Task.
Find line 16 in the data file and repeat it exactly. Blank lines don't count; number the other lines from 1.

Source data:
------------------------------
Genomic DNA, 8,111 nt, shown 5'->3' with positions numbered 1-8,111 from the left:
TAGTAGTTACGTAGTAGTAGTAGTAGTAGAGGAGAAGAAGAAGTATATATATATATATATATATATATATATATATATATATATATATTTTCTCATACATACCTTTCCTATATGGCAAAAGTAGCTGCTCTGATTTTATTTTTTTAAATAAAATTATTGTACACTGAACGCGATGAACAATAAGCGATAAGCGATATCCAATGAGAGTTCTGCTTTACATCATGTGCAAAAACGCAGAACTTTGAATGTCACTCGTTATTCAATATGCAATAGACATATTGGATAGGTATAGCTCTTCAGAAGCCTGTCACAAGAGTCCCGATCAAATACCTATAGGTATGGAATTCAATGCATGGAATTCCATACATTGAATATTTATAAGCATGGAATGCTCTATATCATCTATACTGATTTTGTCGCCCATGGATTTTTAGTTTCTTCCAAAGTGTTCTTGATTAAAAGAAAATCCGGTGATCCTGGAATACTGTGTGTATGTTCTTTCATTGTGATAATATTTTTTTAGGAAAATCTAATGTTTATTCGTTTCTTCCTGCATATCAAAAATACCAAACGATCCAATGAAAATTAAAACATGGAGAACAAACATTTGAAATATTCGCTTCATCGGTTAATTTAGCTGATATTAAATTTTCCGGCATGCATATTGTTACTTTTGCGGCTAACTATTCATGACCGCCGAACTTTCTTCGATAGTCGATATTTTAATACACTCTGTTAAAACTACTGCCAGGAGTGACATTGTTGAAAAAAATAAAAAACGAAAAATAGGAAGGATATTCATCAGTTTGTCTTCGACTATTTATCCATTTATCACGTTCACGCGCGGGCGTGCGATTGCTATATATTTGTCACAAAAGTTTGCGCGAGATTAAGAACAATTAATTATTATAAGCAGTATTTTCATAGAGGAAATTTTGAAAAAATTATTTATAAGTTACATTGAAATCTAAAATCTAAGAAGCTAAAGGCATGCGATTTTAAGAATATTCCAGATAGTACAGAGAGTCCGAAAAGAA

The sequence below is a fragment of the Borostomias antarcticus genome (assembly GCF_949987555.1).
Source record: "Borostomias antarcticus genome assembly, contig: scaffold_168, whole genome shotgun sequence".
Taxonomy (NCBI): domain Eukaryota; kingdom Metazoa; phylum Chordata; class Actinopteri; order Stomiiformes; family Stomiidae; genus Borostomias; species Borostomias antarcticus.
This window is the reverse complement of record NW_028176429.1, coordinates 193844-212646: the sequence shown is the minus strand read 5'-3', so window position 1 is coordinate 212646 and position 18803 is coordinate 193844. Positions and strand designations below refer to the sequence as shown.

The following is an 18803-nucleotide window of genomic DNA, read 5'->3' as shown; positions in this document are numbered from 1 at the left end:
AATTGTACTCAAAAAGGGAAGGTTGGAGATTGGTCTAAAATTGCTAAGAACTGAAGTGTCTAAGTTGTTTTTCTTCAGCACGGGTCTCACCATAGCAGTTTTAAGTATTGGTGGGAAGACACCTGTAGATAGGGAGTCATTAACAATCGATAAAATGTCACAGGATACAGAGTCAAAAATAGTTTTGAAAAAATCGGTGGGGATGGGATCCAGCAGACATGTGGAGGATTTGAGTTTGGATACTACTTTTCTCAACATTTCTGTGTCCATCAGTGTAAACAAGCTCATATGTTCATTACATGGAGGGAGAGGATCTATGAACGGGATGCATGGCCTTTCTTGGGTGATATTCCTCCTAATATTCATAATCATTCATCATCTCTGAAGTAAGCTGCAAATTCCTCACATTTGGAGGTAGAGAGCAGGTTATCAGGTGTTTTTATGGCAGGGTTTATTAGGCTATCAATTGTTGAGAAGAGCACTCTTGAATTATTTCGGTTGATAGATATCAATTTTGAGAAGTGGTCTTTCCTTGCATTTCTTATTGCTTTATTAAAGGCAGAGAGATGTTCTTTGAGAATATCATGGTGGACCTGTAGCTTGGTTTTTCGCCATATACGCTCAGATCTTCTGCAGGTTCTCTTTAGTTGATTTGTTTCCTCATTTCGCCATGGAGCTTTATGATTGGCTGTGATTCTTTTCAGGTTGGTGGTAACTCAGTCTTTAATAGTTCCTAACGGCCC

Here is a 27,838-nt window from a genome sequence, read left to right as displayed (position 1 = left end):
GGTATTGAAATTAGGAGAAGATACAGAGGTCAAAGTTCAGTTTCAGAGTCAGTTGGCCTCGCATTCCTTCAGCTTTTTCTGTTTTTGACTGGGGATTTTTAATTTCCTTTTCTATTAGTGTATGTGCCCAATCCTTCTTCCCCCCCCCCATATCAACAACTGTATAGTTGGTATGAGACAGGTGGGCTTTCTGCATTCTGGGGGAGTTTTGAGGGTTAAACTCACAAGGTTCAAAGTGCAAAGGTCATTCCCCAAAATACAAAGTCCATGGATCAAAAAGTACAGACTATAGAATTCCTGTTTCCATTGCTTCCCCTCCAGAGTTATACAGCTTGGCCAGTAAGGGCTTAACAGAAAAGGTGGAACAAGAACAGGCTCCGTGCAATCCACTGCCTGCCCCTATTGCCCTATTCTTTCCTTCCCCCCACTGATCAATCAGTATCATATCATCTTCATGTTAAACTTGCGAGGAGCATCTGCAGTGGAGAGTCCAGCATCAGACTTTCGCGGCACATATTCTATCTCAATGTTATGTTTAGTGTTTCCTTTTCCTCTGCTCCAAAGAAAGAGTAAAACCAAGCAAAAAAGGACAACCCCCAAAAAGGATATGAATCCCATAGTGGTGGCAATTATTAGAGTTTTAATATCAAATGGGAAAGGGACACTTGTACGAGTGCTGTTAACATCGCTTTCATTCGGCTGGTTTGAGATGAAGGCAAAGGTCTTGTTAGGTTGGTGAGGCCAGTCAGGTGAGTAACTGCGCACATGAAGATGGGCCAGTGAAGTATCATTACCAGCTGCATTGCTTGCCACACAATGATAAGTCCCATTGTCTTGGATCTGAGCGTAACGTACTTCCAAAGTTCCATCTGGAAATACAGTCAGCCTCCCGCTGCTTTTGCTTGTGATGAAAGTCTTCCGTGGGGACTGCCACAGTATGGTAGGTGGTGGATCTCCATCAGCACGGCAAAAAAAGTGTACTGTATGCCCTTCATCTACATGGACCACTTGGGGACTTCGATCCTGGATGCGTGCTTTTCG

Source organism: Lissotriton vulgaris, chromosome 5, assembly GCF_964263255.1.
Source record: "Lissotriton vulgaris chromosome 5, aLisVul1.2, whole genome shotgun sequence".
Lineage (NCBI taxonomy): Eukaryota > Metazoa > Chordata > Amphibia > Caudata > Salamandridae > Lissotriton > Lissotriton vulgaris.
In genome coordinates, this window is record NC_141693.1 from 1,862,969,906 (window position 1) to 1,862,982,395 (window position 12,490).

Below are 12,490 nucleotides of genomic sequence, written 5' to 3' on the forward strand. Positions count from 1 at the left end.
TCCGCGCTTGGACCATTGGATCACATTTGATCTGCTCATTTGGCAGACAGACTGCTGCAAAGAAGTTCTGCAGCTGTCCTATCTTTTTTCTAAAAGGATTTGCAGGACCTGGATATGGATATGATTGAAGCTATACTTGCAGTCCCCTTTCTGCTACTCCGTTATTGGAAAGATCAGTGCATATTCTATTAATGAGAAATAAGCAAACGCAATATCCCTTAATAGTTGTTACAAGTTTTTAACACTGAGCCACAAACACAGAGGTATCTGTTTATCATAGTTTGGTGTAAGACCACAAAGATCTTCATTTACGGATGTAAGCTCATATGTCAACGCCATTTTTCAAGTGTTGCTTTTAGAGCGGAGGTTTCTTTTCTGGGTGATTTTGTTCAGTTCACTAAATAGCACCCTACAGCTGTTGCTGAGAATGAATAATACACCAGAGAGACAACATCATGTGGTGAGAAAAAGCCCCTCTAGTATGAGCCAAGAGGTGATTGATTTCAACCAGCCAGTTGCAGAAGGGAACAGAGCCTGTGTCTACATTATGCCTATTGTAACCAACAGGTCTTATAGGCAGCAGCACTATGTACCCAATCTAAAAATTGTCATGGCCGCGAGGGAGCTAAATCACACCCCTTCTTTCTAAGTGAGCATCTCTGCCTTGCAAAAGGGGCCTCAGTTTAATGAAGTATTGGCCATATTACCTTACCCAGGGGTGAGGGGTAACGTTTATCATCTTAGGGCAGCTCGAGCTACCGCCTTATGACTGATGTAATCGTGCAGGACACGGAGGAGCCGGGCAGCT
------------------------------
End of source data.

TCCGCGCTTGGACCATTGGATCACATTTGATCTGCTCATTTGGCAGACAGACTGCTGCAAAGAAGTTCTGCAGCTGTCCTATCTTTTTTCTAAAAGGATTTGCAGGACCTGGATATGGATATGATTGAAGCTATACTTGCAGTCCCCTTTCTGCTACTCCGTTATTGGAAAGATCAGTGCATATTCTATTAATGAGAAATAAGCAAACGCAATATCCCTTAATAGTTGTTACAAGTTTTTAACACTGAGCCACAAACACAGAGGTATCTGTTTATCATAGTTTGGTGTAAGACCACAAAGATCTTCATTTACGGATGTAAGCTCATATGTCAACGCCATTTTTCAAGTGTTGCTTTTAGAGCGGAGGTTTCTTTTCTGGGTGATTTTGTTCAGTTCACTAAATAGCACCCTACAGCTGTTGCTGAGAATGAATAATACACCAGAGAGACAACATCATGTGGTGAGAAAAAGCCCCTCTAGTATGAGCCAAGAGGTGATTGATTTCAACCAGCCAGTTGCAGAAGGGAACAGAGCCTGTGTCTACATTATGCCTATTGTAACCAACAGGTCTTATAGGCAGCAGCACTATGTACCCAATCTAAAAATTGTCATGGCCGCGAGGGAGCTAAATCACACCCCTTCTTTCTAAGTGAGCATCTCTGCCTTGCAAAAGGGGCCTCAGTTTAATGAAGTATTGGCCATATTACCTTACCCAGGGGTGAGGGGTAACGTTTATCATCTTAGGGCAGCTCGAGCTACCGCCTTATGACTGATGTAATCGTGCAGGACACGGAGGAGCCGGGCAGCT